Love Anchors Doctrine

for January 9th, 2014

Liturgical texts here



JUST when you would perhaps expect God to send prophets wielding thunderbolts warning that this generation will be destroyed unless we repent… He instead raises up a young Polish nun to deliver a message, timed for this very hour:

In the Old Covenant I sent prophets wielding thunderbolts to My people. Today I am sending you with My mercy to the people of the whole world. I do not want to punish aching mankind, but I desire to heal it, pressing it to My Merciful Heart. I use punishment when they themselves force Me to do so… My Heart overflows with great mercy for souls, and especially for poor sinners… Be not afraid of your Savior, O sinful soul. I make the first move to come to you, for I know that by yourself you are unable to lift yourself to me… A soul’s greatest wretchedness does not enkindle Me with wrath; but rather, My Heart is moved towards it with great mercy.  —Jesus to St. Faustina, Divine Mercy in My Soul, Diary, n. 1588, 367, 1485, 1739

Jesus moves our hearts to repentance, not by force, not by threat, but by His love and mercy—when we least deserve it. We are called to imitate and incarnate His merciful Heart. This “evangelistic method” is outlined in today’s Gospel and summarized in the first reading:

Beloved, we love God because he first loved us… This is the commandment we have from him: whoever loves God must also love his brother… For the love of God is this, that we keep his commandments.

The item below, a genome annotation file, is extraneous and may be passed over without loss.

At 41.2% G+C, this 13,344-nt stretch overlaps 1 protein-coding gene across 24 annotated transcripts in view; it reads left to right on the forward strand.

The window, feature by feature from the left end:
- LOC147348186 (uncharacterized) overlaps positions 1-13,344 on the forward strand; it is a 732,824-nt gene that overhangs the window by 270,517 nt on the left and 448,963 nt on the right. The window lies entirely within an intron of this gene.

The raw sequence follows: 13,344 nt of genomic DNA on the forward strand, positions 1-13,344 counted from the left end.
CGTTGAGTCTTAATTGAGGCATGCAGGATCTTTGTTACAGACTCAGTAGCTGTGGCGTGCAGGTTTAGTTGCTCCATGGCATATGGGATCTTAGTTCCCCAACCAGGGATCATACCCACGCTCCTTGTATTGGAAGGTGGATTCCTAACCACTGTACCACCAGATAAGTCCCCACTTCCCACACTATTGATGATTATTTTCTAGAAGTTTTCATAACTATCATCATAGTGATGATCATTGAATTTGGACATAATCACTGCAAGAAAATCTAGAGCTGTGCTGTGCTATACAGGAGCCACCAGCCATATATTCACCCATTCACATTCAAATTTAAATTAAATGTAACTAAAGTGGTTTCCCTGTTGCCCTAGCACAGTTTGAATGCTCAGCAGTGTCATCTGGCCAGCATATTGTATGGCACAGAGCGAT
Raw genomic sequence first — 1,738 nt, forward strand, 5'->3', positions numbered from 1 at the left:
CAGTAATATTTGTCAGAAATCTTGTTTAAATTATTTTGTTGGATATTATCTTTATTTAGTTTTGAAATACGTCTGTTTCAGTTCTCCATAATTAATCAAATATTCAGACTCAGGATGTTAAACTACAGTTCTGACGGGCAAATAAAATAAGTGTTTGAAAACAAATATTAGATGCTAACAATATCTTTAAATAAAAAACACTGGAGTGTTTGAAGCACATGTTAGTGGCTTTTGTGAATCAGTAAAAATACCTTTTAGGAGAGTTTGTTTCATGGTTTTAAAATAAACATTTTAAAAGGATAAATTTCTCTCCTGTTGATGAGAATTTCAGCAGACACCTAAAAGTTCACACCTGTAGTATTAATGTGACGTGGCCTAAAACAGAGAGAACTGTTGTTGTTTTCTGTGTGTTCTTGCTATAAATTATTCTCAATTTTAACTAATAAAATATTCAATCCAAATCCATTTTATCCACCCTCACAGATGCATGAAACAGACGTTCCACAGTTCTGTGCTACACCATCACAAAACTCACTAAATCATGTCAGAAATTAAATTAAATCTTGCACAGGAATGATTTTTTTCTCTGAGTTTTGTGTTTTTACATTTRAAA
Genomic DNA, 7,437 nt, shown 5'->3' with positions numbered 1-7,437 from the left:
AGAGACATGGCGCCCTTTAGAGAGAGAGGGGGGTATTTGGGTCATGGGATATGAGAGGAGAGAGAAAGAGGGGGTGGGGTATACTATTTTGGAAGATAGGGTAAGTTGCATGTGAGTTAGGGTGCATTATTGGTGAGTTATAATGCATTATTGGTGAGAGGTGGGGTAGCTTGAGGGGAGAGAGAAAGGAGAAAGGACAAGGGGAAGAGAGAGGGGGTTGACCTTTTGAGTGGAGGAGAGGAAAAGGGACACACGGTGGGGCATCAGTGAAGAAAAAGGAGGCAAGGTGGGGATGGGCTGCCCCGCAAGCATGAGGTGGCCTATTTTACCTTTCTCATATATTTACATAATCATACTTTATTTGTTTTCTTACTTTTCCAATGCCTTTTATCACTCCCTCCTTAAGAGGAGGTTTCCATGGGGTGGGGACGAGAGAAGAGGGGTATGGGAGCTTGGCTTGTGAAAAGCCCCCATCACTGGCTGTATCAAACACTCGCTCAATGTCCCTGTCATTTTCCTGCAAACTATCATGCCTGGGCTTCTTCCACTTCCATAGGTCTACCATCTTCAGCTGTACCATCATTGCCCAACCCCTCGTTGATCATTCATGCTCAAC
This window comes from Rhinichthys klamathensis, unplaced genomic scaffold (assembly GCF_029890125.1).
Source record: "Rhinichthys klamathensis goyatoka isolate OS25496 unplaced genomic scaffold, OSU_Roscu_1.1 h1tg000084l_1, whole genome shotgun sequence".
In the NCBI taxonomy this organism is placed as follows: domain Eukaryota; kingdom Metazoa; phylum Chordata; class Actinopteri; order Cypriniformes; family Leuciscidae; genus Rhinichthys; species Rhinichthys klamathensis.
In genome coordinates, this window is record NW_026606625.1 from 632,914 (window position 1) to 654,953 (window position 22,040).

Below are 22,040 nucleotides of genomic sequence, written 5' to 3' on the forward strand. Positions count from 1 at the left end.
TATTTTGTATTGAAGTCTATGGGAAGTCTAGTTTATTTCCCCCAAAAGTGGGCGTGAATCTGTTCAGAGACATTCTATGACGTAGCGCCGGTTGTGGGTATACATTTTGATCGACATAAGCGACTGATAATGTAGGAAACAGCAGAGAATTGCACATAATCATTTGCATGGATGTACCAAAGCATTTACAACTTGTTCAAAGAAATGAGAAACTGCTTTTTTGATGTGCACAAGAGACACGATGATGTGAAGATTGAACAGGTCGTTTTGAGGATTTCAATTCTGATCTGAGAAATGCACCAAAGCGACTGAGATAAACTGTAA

Love is what opens the heart to truth, to the commandments. Love gives truth credibility. Love anchors doctrine.

Truth needs to be sought, found and expressed within the “economy” of charity, but charity in its turn needs to be understood, confirmed and practiced in the light of truth. —BENEDICT XVI, Caritas in Varitate, n. 2

Doctrine anchors love. So, in no way is Pope Francis suggesting that the truth is not necessary, that the commandments are irrelevant, as so many have assumed and misinterpreted. For God “wills everyone to be saved and to come to knowledge of the truth.” [1]1 Tim 2:4 Thus, Pope Paul VI taught:

There is no true evangelization if the name, the teaching, the life, the promises, the kingdom and the mystery of Jesus of Nazareth, the Son of God, are not proclaimed…

But he adds,

Do you preach what you live? The world expects from us simplicity of life, the spirit of prayer, obedience, humility, detachment and self-sacrifice. —POPE PAUL VI, Evangelization in the Modern World, n. 22, 76

What Pope Francis is proposing is not new in content, but fresh in approach. Is it a coincidence that John Paul II called for a “new evangelization” that is “new in its ardor, new in its methods, new in its expressions” while he was in Latin America from whence Pope Francis comes? [2]JOHN PAUL II, Homily during the mass celebrated in the “Parque Mattos Neto” of Salto (Uruguay), May 9, 1988, in OR, 11-5-1988, p.4. On this occasion the Pope recalled and commentated in some way his first speech in Haiti in 1983: Cf. John Paul II, Speech to the XIX Ordinary Assembly of CELAM, Port-au-Prince (Haiti), in “Teachings,” VI, 1, 1983, pp.696, 699; cf. For now, this new pontiff has given us the “blueprint” in Evangelii Gaudium that outlines in precise terms the ardor, methods, and expressions appropriate for this hour in history.

The world is in darkness. It no longer hears our doctrine. Rather, it is the voice of mercy that can lead souls out of the darkness into the truth “which sets us free.”